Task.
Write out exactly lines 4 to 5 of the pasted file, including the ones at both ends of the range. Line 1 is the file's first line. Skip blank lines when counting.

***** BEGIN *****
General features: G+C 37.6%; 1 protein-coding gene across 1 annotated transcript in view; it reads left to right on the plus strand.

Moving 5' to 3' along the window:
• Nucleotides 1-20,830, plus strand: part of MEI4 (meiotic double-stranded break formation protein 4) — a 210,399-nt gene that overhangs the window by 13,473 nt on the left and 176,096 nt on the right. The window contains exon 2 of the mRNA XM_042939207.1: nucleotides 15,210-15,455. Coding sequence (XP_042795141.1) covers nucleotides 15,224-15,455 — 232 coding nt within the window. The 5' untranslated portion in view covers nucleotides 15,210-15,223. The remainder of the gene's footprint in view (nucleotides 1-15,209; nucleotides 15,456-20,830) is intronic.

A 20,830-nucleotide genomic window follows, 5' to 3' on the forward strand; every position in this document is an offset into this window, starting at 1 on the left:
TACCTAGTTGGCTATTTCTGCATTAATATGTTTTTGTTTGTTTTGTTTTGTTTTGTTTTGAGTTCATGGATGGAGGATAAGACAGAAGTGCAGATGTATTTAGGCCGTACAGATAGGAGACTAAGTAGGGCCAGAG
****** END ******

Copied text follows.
A 20,830-nucleotide genomic window follows, 5' to 3' on the forward strand; every position in this document is an offset into this window, starting at 1 on the left:
TACCTAGTTGGCTATTTCTGCATTAATATGTTTTTGTTTGTTTTGTTTTGTTTTGTTTTGAGTTCATGGATGGAGGATAAGACAGAAGTGCAGATGTATTTAGGCCGTACAGATAGGAGACTAAGTAGGGCCAGAG